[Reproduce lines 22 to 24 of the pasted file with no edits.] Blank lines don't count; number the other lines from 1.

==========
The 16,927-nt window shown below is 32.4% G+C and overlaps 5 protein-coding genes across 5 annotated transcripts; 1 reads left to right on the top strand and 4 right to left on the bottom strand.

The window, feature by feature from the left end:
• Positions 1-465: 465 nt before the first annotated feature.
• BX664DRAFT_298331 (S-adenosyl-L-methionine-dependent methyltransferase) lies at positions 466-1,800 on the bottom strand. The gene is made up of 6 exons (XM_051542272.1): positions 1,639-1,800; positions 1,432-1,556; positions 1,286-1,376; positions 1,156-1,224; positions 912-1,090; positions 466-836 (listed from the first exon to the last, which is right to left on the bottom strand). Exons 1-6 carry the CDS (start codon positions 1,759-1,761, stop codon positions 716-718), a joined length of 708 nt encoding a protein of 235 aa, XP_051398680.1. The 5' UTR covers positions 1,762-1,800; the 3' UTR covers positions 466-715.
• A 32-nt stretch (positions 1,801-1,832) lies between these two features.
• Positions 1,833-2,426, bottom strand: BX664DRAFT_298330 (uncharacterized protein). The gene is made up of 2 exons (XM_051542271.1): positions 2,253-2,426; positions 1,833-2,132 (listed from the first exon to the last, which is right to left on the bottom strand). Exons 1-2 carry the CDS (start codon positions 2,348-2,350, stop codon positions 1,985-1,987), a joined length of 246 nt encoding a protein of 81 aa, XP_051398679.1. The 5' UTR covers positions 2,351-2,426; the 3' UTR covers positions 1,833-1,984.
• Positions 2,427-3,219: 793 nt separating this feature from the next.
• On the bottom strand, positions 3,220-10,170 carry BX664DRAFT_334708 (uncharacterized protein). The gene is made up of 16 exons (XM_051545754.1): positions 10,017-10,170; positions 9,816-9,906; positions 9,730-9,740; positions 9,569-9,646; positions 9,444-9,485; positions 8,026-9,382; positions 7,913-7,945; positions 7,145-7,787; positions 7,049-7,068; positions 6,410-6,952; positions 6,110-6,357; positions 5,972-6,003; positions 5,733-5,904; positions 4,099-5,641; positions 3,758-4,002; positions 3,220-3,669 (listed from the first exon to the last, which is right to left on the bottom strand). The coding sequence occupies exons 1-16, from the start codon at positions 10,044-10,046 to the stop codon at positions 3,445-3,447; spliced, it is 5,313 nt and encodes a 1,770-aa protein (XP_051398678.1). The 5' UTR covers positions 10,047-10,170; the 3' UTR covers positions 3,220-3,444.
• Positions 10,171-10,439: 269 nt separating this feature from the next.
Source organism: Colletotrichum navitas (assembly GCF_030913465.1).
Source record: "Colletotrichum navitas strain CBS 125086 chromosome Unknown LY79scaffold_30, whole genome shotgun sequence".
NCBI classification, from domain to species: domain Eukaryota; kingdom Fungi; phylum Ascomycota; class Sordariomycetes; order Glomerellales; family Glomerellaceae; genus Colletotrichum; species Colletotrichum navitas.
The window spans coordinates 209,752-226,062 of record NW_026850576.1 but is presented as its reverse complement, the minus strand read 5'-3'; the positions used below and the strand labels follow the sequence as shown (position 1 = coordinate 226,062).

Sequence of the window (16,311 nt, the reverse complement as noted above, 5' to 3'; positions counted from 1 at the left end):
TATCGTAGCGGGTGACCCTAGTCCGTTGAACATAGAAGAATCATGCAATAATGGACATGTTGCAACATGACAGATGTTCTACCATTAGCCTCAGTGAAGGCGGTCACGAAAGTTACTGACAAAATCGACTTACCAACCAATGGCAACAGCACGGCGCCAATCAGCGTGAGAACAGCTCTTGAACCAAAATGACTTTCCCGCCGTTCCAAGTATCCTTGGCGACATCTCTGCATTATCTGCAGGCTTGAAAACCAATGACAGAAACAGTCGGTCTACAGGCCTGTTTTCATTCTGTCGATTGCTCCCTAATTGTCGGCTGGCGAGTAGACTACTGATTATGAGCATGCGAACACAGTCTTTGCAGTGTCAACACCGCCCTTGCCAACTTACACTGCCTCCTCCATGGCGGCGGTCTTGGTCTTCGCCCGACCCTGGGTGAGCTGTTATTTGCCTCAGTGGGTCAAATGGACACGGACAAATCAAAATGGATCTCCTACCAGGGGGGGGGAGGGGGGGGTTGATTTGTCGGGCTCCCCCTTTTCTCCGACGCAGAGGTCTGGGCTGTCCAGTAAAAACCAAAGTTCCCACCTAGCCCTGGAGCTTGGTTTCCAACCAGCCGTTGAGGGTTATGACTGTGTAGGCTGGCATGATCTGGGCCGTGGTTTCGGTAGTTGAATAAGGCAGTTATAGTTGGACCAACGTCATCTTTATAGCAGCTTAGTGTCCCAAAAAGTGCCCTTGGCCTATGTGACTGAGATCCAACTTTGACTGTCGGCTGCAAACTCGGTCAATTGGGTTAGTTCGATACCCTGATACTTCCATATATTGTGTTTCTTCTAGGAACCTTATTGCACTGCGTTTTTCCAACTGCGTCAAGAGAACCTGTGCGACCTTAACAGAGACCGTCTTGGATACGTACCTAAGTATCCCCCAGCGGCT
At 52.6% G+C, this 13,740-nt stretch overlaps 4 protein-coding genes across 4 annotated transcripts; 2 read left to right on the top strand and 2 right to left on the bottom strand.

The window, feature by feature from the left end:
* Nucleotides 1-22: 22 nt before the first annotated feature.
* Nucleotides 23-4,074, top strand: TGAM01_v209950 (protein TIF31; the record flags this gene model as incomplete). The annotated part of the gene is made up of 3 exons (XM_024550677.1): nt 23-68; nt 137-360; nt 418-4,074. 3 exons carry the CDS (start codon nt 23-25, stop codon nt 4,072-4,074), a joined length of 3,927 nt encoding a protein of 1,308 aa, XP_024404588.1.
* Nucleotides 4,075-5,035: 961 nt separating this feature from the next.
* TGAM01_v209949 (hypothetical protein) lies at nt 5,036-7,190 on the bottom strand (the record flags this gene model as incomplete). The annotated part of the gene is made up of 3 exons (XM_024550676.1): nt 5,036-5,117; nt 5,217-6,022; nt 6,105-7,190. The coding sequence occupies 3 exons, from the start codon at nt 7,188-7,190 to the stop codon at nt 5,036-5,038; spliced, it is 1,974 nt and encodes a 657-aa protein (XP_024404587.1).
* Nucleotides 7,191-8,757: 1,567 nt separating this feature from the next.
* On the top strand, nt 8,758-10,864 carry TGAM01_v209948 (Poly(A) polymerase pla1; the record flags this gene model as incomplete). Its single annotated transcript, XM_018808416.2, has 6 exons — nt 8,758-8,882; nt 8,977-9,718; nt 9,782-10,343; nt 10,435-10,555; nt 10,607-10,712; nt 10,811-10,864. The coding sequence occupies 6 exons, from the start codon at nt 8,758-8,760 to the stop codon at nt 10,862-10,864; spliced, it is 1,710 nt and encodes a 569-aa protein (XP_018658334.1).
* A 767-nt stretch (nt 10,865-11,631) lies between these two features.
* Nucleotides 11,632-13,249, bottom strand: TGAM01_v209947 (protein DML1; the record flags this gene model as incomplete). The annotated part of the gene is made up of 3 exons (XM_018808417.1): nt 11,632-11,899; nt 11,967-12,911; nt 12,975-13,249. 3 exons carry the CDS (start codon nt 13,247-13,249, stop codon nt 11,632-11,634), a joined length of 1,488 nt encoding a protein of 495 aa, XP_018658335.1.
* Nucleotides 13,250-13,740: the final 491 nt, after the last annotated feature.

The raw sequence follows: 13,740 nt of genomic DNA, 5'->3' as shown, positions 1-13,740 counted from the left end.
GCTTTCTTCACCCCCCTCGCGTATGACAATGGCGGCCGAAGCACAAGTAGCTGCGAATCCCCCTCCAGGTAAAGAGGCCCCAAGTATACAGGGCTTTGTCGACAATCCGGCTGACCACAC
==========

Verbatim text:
* Nucleotides 7,191-8,757: 1,567 nt separating this feature from the next.
* On the top strand, nt 8,758-10,864 carry TGAM01_v209948 (Poly(A) polymerase pla1; the record flags this gene model as incomplete). Its single annotated transcript, XM_018808416.2, has 6 exons — nt 8,758-8,882; nt 8,977-9,718; nt 9,782-10,343; nt 10,435-10,555; nt 10,607-10,712; nt 10,811-10,864. The coding sequence occupies 6 exons, from the start codon at nt 8,758-8,760 to the stop codon at nt 10,862-10,864; spliced, it is 1,710 nt and encodes a 569-aa protein (XP_018658334.1).
* A 767-nt stretch (nt 10,865-11,631) lies between these two features.